11 May 2019
This release consists of 109 commits done over the course of the last 3 years by me and many
contributors. Similarly to the
release, the release notes are in
Changelog.org. I recommend
reading them inside Emacs.
A lot of new code is just straight upgrades, you don't need to do
anything extra to use them. Below, I'll describe the other part of the
new code, which is new commands and custom vars.
New API functions
New functions have been added as drop-in replacements of double-dash (private) Avy functions that
were used in other packages and configs. Please replace the references to the obsolete functions.
avy-jump is a drop-in replacement of
avy-process is a drop-in replacement of
New dispatch actions
The concept of dispatch actions was introduced in 0.4.0.
Suppose you have bound:
(global-set-key (kbd "M-t") 'avy-goto-word-1)
and a word that starts with a "w" and is select-able with "a". Here's what you can do now:
- M-t w a to jump there
- M-t w x a -
avy-action-kill-move: kill the word and move there,
- M-t w X a -
avy-action-kill-stay: kill the word without moving the point,
- M-t w i a -
avy-action-ispell: use ispell/flyspell to correct the word,
- M-t w y a -
avy-action-yank: yank the word at point,
- M-t w t a -
avy-action-teleport: kill the word and yank it at point,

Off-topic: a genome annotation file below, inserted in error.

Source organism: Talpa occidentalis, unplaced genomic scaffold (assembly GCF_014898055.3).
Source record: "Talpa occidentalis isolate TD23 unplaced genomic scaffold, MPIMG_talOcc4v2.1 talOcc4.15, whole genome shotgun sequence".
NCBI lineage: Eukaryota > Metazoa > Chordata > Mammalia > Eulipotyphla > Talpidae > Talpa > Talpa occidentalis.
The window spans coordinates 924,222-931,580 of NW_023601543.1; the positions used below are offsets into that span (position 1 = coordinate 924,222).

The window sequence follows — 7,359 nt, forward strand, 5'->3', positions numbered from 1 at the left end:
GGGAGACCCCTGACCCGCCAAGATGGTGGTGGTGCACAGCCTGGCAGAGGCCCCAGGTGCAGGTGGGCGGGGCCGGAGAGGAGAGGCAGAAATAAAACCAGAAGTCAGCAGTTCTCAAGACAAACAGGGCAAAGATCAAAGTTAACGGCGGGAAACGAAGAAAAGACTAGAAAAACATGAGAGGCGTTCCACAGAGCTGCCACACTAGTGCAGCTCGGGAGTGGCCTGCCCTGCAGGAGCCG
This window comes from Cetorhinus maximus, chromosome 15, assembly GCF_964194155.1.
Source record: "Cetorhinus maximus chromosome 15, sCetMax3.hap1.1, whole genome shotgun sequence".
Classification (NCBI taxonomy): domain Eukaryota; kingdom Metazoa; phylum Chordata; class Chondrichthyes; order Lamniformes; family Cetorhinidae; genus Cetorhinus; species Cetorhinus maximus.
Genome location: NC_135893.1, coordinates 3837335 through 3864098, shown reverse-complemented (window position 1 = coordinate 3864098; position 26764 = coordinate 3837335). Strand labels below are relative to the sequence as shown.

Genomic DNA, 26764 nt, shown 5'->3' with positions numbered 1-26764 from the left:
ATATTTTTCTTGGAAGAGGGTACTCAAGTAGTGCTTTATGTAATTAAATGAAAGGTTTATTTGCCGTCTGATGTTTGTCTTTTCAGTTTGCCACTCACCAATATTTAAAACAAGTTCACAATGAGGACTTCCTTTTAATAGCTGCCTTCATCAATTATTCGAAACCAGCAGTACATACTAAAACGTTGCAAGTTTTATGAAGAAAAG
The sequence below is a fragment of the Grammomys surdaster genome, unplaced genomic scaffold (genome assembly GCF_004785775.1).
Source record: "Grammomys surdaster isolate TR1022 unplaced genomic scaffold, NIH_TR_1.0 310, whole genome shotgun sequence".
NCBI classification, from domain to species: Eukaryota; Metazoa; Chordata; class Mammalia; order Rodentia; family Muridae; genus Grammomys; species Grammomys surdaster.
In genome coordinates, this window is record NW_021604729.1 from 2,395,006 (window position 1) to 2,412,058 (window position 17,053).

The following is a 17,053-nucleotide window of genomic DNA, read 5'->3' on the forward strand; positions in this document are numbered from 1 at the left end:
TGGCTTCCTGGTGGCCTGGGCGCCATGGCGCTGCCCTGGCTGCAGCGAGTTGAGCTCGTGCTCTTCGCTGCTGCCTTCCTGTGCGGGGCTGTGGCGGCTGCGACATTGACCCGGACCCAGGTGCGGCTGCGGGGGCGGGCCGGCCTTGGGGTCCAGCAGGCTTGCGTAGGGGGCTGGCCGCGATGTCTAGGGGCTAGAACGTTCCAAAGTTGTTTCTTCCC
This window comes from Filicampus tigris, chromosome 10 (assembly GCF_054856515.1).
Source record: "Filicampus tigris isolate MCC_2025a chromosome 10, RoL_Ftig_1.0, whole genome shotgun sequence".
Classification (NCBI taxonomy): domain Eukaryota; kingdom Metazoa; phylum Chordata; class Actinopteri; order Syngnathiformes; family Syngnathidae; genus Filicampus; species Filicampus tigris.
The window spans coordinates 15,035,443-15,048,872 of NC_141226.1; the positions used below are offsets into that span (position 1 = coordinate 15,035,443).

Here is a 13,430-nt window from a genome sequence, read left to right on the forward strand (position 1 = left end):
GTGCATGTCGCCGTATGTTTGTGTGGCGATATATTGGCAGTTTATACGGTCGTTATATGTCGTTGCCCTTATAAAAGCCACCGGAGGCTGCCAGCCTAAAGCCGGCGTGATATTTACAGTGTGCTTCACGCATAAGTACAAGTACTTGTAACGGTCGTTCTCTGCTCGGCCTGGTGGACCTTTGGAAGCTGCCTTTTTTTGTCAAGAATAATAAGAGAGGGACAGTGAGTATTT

- M-t w z a -
avy-action-zap-to-char: kill from point up to selected point.
You can customize
avy-dispatch-alist to modify these actions, and also ensure that there's no
overlap with your
avy-keys, if you customized them.
avy-style setting: 'words
You can now customize:
And you'll see overlays like "by", "if", "is", "it", "my" for 2-letter sequences, and "can", "car",
"cog" for 3-letter sequences. You might find them easier to type than "hla", "lls" and "jhl". But
you will have to adjust your
avy-dispatch-alist, e.g. to use only upper case characters.
This is feature is a mix of
ace-window-display-mode. You'll see the overlays when
you enable this mode, so that there's less context switch when you call
Suppose you jumped to a word that starts with "a". Now you want to jump to a different word that
also starts with "a". You can use
avy-resume for this.
Additionally, you can use
avy-prev to cycle between the last
candidates. Here's an example hydra to facilitate it:
(defhydra hydra-avy-cycle ()
("j" avy-next "next")
("k" avy-prev "prev")
("q" nil "quit"))
(global-set-key (kbd "C-M-'") 'hydra-avy-cycle/body)
Big thanks to all contributors, and I hope you enjoy the new release. Happy hacking!
11 Apr 2019
I'm constantly amazed by other people's Org workflows. Now that the weekly tips are a
thing, I see more and more cool Org configs, and I'm inspired to get more organized myself.
My own Org usage is simplistic in some areas, and quite advanced in others. While I wrote a lot of
code to manipulate Org files ( worf,
org-fu, counsel), the
amount of Org files and TODO items that I have isn't huge:
(counsel-git "org$ !log")
;; 174 items
(counsel-rg "\\* DONE|CANCELLED|TODO")
;; 8103 items
Still, that's enough to get out-of-date files: just today I dug up a file with 20 outstanding TODO
items that should have been canceled last November!
How to close 20 TODOs using a timestamp in the past
When I cancel an item, pressing tc (mnemonic for TODO-Cancel), Org mode inserts a time
stamp with the current time. However, for this file, I wanted to use October 31st 2018 instead of